Non-profit regulation and legislation are so complex that even senior third sector leaders – apart from a handful of charity law lawyers – don’t understand it well, according to a new report published by the Wellesley Institute in Toronto.
“Senior third sector leaders may be familiar with certain regulatory issues, but not the whole picture,” said authors Lynn Eakin and Heather Graham . “This is a problem, since most of the sector does not have access to specialized charity law lawyers.”
Eakin and Graham, authours of Canada’s non-profit maze, said the sector is “struggling to obtain financing from government, through charitable donations and by earning income. Any one of these funding sources comes with considerable regulation and constraints, and when organizations try to use all three funding sources, they are too often thwarted by the regulatory maze.”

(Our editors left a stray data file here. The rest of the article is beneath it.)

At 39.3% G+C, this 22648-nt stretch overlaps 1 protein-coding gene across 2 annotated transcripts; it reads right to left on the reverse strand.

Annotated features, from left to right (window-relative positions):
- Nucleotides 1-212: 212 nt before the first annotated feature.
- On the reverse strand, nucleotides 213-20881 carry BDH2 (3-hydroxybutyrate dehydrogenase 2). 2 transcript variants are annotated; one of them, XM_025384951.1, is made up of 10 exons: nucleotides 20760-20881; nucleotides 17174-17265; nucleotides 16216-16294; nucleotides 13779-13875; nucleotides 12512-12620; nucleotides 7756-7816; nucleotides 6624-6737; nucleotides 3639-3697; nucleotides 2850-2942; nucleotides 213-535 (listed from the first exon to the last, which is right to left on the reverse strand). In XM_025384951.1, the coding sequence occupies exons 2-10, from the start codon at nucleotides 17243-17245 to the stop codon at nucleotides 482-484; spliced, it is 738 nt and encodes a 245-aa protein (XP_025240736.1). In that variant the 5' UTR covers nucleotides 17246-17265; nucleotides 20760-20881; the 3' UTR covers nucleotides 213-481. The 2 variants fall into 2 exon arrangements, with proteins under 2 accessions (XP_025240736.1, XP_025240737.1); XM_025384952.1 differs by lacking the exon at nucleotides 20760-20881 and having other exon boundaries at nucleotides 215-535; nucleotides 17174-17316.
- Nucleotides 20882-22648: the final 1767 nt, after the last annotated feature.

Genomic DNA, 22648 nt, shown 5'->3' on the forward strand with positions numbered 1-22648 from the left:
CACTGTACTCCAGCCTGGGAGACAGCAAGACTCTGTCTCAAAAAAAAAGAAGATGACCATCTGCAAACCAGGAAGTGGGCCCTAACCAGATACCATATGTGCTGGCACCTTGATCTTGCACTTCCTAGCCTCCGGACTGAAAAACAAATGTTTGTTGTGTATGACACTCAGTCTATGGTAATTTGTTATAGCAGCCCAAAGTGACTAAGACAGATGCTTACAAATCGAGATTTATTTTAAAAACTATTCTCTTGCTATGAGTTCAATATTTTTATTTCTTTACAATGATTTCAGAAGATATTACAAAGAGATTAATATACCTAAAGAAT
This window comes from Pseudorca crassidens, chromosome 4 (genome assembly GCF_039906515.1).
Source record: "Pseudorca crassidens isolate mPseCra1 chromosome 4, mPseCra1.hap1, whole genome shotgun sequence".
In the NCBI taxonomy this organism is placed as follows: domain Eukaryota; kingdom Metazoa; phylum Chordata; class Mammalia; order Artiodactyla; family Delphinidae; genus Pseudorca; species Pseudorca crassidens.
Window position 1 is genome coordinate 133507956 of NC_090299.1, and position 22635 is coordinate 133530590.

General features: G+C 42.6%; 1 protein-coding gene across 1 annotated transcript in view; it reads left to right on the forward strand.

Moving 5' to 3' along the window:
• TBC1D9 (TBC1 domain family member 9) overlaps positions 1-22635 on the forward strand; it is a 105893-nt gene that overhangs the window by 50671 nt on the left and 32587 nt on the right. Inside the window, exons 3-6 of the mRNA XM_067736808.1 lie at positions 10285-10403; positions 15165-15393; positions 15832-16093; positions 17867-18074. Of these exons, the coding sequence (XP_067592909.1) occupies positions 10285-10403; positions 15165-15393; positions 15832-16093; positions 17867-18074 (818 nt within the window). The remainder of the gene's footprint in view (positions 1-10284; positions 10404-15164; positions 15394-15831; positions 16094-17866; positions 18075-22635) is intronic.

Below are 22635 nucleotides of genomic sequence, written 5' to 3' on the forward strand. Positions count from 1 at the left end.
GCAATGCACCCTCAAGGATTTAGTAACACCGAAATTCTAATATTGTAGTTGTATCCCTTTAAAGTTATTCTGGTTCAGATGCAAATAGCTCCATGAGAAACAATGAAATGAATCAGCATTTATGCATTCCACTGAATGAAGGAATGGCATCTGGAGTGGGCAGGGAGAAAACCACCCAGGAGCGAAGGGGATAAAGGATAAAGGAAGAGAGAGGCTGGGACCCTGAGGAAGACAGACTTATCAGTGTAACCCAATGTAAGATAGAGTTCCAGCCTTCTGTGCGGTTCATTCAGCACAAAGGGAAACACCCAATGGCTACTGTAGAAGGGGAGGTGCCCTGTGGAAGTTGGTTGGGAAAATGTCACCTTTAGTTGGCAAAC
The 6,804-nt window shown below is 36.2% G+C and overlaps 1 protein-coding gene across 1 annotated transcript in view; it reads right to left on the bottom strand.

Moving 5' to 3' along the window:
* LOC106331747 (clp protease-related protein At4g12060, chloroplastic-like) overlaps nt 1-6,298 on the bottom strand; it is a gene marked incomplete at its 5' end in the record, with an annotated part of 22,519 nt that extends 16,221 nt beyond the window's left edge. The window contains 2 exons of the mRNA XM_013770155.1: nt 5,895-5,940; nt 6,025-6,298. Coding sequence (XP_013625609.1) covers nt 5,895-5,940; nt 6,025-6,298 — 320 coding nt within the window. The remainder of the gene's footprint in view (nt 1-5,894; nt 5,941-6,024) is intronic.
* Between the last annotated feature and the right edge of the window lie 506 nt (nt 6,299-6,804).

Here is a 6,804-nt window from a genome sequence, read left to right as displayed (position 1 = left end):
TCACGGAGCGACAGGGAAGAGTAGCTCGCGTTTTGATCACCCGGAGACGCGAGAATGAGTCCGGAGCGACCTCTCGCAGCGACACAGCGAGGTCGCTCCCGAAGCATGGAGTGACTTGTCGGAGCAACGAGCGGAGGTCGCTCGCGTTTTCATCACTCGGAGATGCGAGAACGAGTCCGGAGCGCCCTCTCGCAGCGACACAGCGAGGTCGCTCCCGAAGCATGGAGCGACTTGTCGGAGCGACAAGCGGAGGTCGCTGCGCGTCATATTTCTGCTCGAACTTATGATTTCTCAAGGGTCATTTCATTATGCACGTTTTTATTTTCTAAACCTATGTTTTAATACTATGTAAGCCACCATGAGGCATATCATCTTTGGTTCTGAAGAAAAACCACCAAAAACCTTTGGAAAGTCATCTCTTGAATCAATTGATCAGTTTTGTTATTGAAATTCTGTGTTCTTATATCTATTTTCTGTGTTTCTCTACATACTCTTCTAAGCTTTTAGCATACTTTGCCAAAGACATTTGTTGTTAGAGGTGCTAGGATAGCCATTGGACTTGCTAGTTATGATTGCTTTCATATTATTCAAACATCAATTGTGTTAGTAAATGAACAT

“Government needs to acknowledge the need for legislative and regulatory reform…that seeks to support and enable the sector to undertake its work,” said the report, produced by Lynn Eakin and Associates. “The ability of charities and non-profit organizations to respond to changing circumstances and adapt to new demands is seriously impeded by outdated regulation and legislation.
“These constraints on the sector’s ability to adapt are about to become even more critical as the economy worsens and Canadians turn to their local charities and non-profit organizations for help.”
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